2-8(Key Question) With current technology, suppose a firm is producing 400 loaves of banana bread daily. Also, assume that the least-cost combination of resources in producing those loaves is 5 units of labor, 7 units of land, 2 units of capital, and 1 unit of entrepreneurial ability, selling at prices of $40, $60, $60, and $20, respectively. If the firm can sell these 400 units at $2 per unit, will it continue to produce banana bread? If this firm’s situation is typical for the other makers of banana bread, will resources flow to or away from this bakery good?
Total Profits = Total Cost – Total Revenue
Total Cost = Presource * Qresource and Total Revenue = Price * Qsold
Total Cost = ($40 * 5 units of labor) + ($60 * 7 units of land) + ($60 * 2 units of capital) + ($20 * 1 unit of entrepreneurial ability) = $200 + $420 + $120 + $20 = $760.
Total Revenue = $2 * 400 loaves of banana bread = $800.
Total Profits = $800 – $760 = $40. The firm will continue to produce as it is earning economic profits. If this firm is typical of the banana bread industry, more resources will flow toward banana bread as other potential firms are attracted to the economic profits in the industry. 2-9 (Key Question) Assume that a business firm finds that its profit it greatest when it produces $40 worth of product A. Suppose also that each of the three techniques shown in the table on page 43 will produce the desired output.
Resource Units Required
Price per unit
a.With the resource prices shown, which technique will the firm choose? Why? Will production entail profit or losses? What will be the amount of profit or loss? Will the industry expand or contract? When will that expansion end? b.Assume now that a new technique, technique 4, is developed. It combines 2 units of labor, 2 of land, 6 of capital, and 3 of entrepreneurial ability. In view of the resource prices in the table, will the firm adopt the new technique? Explain your answer. c.Suppose that an increase in labor supply causes the price of labor to fall to $1.50 per unit, all other resource prices being unchanged. Which technique will the producer now choose? Explain. d.“The market system causes the economy to conserve most in the use of those resources that are particularly scarce in supply. Resources that are scarcest relative to the demand for them have the highest prices. As a result, producers use these resources as sparingly as is possible.” Evaluate this statement. Does your answer to part c, above, bear out this contention? Explain. (a)The firm will choose technique 2 because it produces the output at the least cost ($34 compared to $35 for techniques 1 and 3). Economic profit will be $6 (= $40 – $34), causing the industry to expand. Expansion in this industry will continue until prices decline to where total revenue equals total cost of $34 and no additional firms will want to enter the industry. (b)The firm will adopt technique 4 because its cost is now lowest at $32. (c)The firm will choose technique 1 because its cost is now lowest at $27.50. (d)The statement is logical. Increasing scarcity of a resource causes its price to rise. Firms ignoring higher resource prices will become high-cost producers. Firms switching to the less expensive inputs become lower-cost producers and earn higher profits than high-cost producers. The market system, therefore, forces producers to conserve on the use of highly scarce resources. Question 9c confirms this: Technique 1 was adopted because labor had become less expensive. 2‑10(Key Question) Some large hardware stores such as Home Depot boast of carrying as many as 20,000 different products in each store. What motivated the producers of those individuals to make them and offer them for sale? How did producers decide on the best combinations of resources to use? Who made these resources available, and why? Who decides whether these particular hardware products should continue to be produced and offered for sale?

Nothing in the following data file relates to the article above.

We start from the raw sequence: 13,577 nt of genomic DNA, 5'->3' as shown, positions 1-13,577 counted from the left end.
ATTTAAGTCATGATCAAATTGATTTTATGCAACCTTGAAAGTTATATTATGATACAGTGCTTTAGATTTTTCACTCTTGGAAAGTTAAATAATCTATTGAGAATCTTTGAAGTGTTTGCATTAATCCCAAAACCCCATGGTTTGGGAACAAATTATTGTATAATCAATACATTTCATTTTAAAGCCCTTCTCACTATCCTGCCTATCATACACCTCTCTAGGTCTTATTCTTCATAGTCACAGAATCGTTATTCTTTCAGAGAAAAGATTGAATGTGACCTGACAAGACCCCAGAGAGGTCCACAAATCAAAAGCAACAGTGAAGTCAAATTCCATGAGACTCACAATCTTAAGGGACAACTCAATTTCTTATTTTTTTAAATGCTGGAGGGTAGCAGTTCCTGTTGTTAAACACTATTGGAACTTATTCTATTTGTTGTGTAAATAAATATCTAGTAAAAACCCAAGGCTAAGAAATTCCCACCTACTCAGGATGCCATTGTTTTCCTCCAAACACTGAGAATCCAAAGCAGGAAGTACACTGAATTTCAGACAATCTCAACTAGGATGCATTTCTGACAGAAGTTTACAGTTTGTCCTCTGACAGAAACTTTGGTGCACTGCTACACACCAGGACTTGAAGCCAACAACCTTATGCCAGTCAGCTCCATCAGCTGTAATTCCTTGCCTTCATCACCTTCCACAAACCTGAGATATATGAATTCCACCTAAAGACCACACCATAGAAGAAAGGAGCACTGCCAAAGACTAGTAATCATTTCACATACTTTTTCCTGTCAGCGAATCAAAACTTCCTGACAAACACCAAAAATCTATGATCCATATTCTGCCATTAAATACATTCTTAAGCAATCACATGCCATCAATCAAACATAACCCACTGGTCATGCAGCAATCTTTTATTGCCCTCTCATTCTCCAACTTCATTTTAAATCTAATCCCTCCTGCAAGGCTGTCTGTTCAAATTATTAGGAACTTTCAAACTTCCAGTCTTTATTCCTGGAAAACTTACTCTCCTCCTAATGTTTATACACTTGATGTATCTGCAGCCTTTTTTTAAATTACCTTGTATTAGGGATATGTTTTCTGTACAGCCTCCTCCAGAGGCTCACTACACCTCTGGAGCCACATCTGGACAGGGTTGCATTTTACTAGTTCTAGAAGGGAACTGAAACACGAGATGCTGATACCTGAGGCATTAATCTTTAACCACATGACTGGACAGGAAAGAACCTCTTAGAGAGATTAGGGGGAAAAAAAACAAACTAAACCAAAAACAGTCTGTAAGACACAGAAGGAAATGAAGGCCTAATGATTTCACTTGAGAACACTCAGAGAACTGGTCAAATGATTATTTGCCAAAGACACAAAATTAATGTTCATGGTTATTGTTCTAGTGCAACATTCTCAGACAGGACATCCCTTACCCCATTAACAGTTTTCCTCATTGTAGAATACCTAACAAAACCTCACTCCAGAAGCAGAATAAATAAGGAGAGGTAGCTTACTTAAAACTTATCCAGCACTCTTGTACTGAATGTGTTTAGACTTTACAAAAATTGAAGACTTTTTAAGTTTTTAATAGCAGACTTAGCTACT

The quest for profit led firms to produce these goods. Producers looked for and found the least-cost combination of resources in producing their output. Resource suppliers, seeking income, made these resources available. Consumers, through their dollar votes, ultimately decide on what will continue to be produced.
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